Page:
Now as for e-books, it isn’t quite as much work. On an e-book we’re out the author’s time writing the book, the editing, and the formatting. That’s pretty much it. There is no cost for paper or printing services. I can’t quite see $9.99 going towards an e-book.

It has been mentioned before that e-books must provide a huge profit margin. I don’t know the exact numbers, but I have to agree. I think the profit margin is probably greater on e-books than it is on printed books.

There are the advantages to paying $9.99 for an e-book though. You don’t have to wait for it. You don’t have to go to the store to get it. You don’t have to hope it shows up at the thrift shop one day. It’s in your hands right away. It also doesn’t cost quite as much as the printed version of the book, well, most of the time the e-book is cheaper than the printed version.

Sometimes we run into situations where the printed book is actually cheaper than the e-book. I’ve seen this plenty of times on Amazon. Why? It stands to reason that if your price for the printed version drops, the price of the e-book should equal or be less to the price of the printed version.

There are plenty of books that I would love to read on my Kindle or my tablet. You know what though? I’m just not going to pay that much to read them. I have a library a couple of miles down the road if I’m that desperate. I find a lot of my best stuff at the thrift shop for fifty cents or a dollar.

I consider the $9.99 price too steep for what I’m getting in return. Now, if the e-book is a thousand pages long or so, that is a completely different story. I can go for $9.99 then because it seems like a bargain.

Many other people have brought up the same point, but the prices seem to stay the same. I’ll stick with the free and the cheap stuff for now.


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Collected Works, Comical true life, Non-Fiction, Torkells-Erik

#74 A Stingray Bit my Nipple: True Stories from Real Travelers by Erik Torkells and the Readers of Budget Travel

Summary:

Just imagine, you’re on vacation, when something unexpected happens……you get bit by a stingray on the nipple. I will level with you, I had to read this after reading the title. Where in the world, besides here, are you going to find the words ‘stingray’ and ‘nipple’ in the same sentence? Nowhere! When two completely unrelated items are in a title of book you know it’s going to be comical and this definitely was.

This books holds a collection of short paragraphs sent in by readers of Budget Travel. Each story is quite entertaining. There are quite a few stories about incidents with animals, including the one about the stingray.

There are also hilarious stories about tour guides and waiters on cruise liners. Wear a black dress to dinner on one cruise line, no matter your sex, and get plenty of attention from the waiter.

Also contained in this collection are stories about interesting and embarrassing cultural experiences. Bidet stories abound.

What I liked: It’s short and easy to read. There are also pictures, which add quite a bit to the stories. This book is currently free on Amazon for Kindle, so snap it up for some light reading. You could actually read the entire book in one sitting if you chose to do so.

The stories were comical and heart-warming at the same time. One of my favorites is about ordering a side dish called something like “we tell you you’re beautiful all night long” and it’s not actually food. The waiters just tell you that you are beautiful the entire time you are there, which is just awesome.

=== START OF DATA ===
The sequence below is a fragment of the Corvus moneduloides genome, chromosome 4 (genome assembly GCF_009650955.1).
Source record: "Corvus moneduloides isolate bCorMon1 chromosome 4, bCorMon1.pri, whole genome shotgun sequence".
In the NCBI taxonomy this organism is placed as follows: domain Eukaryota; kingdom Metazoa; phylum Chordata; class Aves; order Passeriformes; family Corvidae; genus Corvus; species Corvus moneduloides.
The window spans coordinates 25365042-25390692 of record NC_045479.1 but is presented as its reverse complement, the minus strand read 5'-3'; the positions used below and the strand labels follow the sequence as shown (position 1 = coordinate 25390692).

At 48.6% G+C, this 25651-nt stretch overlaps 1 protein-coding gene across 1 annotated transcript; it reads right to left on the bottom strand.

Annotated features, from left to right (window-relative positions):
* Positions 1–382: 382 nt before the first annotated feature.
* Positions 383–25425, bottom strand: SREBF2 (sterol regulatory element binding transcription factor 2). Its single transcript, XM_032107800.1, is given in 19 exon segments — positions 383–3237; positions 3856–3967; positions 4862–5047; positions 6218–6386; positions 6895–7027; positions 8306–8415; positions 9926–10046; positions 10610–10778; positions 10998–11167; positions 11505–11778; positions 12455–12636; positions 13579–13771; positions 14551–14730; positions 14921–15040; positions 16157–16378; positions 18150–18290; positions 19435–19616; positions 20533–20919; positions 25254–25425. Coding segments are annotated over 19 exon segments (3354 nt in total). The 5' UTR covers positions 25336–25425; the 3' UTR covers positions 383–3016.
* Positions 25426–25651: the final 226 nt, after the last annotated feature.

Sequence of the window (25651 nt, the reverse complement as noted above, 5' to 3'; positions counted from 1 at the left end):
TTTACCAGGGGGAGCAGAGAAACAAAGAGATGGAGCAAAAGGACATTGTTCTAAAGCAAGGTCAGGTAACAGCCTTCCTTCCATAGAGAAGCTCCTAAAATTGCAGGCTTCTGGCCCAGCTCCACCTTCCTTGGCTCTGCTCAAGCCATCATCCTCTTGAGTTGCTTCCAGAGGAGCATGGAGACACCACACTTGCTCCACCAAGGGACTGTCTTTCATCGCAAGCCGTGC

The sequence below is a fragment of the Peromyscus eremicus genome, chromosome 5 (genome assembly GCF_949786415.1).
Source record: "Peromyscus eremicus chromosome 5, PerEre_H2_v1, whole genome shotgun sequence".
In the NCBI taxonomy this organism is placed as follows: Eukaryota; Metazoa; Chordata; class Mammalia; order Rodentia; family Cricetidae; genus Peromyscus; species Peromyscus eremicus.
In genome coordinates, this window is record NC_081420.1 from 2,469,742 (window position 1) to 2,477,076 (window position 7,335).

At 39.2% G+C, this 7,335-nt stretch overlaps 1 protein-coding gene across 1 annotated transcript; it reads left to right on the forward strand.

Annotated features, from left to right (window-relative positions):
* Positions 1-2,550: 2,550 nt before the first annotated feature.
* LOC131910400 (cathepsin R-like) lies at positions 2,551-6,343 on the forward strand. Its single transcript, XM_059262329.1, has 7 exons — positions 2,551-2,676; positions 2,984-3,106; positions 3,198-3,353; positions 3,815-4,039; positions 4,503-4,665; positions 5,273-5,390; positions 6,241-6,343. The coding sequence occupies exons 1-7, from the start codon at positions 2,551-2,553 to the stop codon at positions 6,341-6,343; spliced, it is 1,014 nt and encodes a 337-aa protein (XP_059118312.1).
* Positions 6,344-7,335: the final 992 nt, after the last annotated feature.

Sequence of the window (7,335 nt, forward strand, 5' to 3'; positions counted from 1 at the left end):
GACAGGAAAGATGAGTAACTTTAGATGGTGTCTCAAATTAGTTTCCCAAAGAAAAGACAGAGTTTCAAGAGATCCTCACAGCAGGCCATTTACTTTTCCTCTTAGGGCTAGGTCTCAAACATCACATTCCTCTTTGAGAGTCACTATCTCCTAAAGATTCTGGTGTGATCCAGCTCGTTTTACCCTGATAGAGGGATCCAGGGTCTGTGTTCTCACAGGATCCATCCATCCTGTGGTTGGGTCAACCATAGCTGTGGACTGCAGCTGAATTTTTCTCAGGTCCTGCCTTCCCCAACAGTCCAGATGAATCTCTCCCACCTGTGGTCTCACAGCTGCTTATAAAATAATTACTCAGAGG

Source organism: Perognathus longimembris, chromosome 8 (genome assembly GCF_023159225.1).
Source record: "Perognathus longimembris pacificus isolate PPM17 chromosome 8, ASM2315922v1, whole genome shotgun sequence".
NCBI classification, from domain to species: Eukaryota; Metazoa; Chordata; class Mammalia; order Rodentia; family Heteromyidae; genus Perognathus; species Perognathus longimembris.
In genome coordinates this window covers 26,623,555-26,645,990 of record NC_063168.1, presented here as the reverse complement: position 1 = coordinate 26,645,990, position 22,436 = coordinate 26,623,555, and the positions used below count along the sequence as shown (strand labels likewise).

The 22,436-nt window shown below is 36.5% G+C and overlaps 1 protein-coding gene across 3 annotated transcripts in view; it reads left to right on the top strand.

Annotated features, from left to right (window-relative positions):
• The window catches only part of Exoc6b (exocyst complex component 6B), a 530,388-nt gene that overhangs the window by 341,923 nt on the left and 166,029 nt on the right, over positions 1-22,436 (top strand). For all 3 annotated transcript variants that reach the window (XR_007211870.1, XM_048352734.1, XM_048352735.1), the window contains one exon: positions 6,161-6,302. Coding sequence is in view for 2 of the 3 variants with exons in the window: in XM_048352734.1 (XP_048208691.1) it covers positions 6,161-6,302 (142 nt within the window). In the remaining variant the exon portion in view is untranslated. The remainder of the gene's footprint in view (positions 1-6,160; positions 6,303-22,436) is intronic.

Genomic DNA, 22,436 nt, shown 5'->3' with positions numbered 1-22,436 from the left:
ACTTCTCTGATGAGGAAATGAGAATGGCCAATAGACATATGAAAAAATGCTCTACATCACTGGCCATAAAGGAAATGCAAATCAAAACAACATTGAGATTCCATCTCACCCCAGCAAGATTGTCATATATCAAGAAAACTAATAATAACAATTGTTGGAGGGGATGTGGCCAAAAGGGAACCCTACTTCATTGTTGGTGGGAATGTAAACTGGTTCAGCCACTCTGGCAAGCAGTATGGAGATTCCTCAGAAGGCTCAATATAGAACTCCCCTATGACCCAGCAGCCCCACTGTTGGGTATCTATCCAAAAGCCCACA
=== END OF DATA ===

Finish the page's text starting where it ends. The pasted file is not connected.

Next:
What I didn’t like: I think there could have been more stories. There were quite a few and I really liked them, but there could have been more. They could have also been arranged into categories, for example, animals, culture, transportation, etc..

The formatting wasn’t the greatest for the Kindle. Pictures were on separate screens than stories and screen space was wasted after the ends of the stories. Who ever decided to release this on Kindle, needs to go back and format it correctly for the Kindle so it doesn’t look so bad when you’re clicking through it.

Overall impression is, it’s funny and it’s short. A good item to have to pick your mood up.

Anderson-Nephi, Books set in Europe, Christian Fiction, Fiction, Finding Your Self, Romantic Fiction, what if

#73 Added Upon by Nephi Anderson

Summary:

This is the second time I have read this book and I love, love, love, love it! This is one of the sweetest, simplest books I have read. I think I could just about read this book everyday and not get tired of it. It’s just a beautiful little book.

This is a Christian fiction book. So, yes, it does discuss beliefs.

There are basically two main characters in this story. A man and a woman. The woman is at first known by the name Delsa and the man known by the name Homan. Homan and Delsa meet in something called the pre-existence. The concept of the pre-existence isn’t something you hear about too often in Christian religions, but many people believe in something like it anyways, despite not being taught by their clergy specifically that it exists. Basically, it’s the concept that your soul or spirit existed before you arrived on the Earth. What makes you, you, has been around for a longer time than the twenty, thirty, forty, fifty, etc., years you’ve been alive on the Earth. Got it?

So Delsa and Homan become friends in heaven before they ever arrive on Earth. Then we follow each character in their trials and lives on the Earth. Homan is known as Rupert on the Earth and he is a hard-working young man who tries very hard to be industrious and take care of his widowed mother and younger sister. He does very well, and makes a dry valley flourish, but does eventually let pride get the better of him.